SEC charges two Madoff employees with fraud
The Securities and Exchange Commission (SEC) has charged a pair of longtime employees at Bernard L. Madoff Investment Securities LLC (BMIS) with playing key roles in the Madoff Ponzi scheme. One employee produced phony account statements for investors and feathered her own accounts for personal gain, while the other conspired to cash out Madoff's friends and family as the fraud collapsed in addition to creating phony account statements and tracking the Ponzi scheme bank account.
The SEC alleges that Annette Bongiorno, who began working for BMIS in an administrative capacity in 1968, regularly created false books and records and helped mislead investors in telephone conversations and through account statements and trade confirmations that reported securities transactions that never happened and positions that never existed. Bongiorno also created false trades in her own BMIS accounts that enabled her to cash out millions of dollars more than she deposited.
The SEC further alleges that JoAnn Crupi, who was responsible for supervising the primary bank account used in BMIS's investment advisory operations, helped facilitate the fraud and mislead investors, auditors, and regulators into believing that BMIS was a legitimate enterprise. When the fraud was on the verge of collapse, Crupi helped decide which accounts should be cashed out and prepared checks for those selected investors, many of them who were friends or family of Madoff.
"Bongiorno and Crupi helped create an elaborate edifice of fake accounts, fake trades, and fake profits," said George S. Canellos, director of the SEC's New York regional office. "Without their active and ongoing assistance, Madoff's world of lies would have been unsustainable."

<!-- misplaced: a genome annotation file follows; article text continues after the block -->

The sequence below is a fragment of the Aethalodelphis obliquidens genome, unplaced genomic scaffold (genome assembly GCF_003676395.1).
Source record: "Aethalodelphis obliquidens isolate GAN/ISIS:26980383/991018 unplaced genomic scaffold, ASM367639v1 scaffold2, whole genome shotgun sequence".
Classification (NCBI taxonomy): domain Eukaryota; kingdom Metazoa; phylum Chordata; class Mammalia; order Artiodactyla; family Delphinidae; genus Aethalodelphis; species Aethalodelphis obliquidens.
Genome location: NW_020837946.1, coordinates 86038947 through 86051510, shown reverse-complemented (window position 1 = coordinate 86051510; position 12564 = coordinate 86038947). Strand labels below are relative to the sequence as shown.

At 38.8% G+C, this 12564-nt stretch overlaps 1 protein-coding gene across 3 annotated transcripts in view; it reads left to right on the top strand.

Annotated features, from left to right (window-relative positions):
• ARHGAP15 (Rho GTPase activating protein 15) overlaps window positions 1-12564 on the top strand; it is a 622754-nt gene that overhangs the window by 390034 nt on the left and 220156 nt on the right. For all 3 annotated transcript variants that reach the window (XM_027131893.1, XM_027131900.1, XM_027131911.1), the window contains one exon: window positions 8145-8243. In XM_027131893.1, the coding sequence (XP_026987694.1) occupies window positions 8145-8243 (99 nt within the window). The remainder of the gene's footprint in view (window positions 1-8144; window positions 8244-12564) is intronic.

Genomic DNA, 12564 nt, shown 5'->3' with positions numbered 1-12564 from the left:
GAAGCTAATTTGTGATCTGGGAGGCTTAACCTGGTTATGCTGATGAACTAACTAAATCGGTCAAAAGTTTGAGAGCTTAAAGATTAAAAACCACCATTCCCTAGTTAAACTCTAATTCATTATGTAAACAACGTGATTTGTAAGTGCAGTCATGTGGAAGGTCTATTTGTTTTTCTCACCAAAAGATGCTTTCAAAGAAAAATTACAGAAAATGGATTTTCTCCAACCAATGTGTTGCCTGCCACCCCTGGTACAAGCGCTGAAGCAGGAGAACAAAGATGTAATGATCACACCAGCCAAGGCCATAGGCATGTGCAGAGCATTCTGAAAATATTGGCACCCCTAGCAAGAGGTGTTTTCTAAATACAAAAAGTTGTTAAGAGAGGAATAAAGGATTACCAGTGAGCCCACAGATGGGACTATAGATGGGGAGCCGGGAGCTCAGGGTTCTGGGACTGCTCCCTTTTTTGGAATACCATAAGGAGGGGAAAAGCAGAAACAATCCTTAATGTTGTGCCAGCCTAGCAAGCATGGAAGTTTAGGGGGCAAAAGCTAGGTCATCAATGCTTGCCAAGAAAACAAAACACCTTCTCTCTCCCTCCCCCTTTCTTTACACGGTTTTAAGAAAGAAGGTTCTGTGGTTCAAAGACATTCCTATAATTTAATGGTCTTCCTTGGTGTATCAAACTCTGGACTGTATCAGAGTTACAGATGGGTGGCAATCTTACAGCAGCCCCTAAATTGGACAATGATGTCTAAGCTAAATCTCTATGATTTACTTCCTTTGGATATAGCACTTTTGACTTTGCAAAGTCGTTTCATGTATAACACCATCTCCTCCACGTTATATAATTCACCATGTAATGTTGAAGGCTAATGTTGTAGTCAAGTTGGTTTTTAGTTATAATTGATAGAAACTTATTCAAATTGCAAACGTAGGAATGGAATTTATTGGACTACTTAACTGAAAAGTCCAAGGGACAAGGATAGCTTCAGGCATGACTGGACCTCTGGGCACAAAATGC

According to the SEC's complaint against Bongiorno filed in U.S. District Court for the Southern District of New York, Bongiorno created trades that were chosen with the benefit of hindsight to generate large "gains" in BMIS accounts. The trades and positions reported in investor accounts, however, were fictional. Bongiorno also fabricated trades in her own BMIS accounts, depositing approximately $920,000 into these accounts but withdrawing approximately $14.5 million. The high balances and withdrawals were made possible only through the sham, backdated, highly profitable "trades" that Bongiorno fabricated.
According to the SEC's complaint against Crupi, also filed in U.S. District Court for the Southern District of New York, she was hired in 1983 as a keypunch operator in BMIS's investment advisory operations and reported to Bongiorno. She eventually supervised some lower-level BMIS employees and worked closely with Frank DiPascali, another high-level BMIS lieutenant charged by the SEC last year. Crupi had exclusive control over two important aspects of the BMIS fraud: she handled the primary bank account used in the Ponzi scheme, and she created false trading portfolios and account statements related to a purported hedging strategy using baskets of stock for a group of limited partnership funds managed by a longtime BMIS investor.
The SEC alleges that Crupi knew the true financial condition of Madoff's Ponzi scheme and its dwindling assets. On Dec. 3, 2008, DiPascali told Crupi that the scheme was on the verge of collapse, and they met shortly thereafter to discuss the implications of the collapse in more detail. Crupi continued to process client deposits during this time period, depositing approximately $59 million of client checks into the Ponzi scheme bank account from December 4 to December 12. In the final days of the fraud, when the money available to meet investor redemptions had dwindled to a few hundred million dollars, DiPascali convinced Madoff to use the remaining funds to liquidate the accounts of family and friends of the firm, including employees, and not to honor redemption requests by the larger institutional investors. Crupi helped DiPascali review BMIS investor lists and identify which accounts should be cashed out. Madoff approved these actions and Crupi prepared checks for the selected investors totaling more than $350 million. Madoff was arrested and the checks were seized before they could be distributed.
The SEC's complaints against Bongiorno and Crupi specifically allege that by their actions, they violated Section 17(a) of the Securities Act; violated and aided and abetted violations of Section 10(b) of the Exchange Act and Rule 10b-5 thereunder; and aided and abetted violations of Sections 204, 206(1) and 206(2) of the Advisers Act and Rule 204-2 thereunder and Sections 15(c) and 17(a) of the Exchange Act and Rules 10b-3 and 17a-3 thereunder. Among other things, the SEC's complaints seek permanent injunctions, financial penalties and court orders requiring Bongiorno and Crupi to disgorge their ill-gotten gains.
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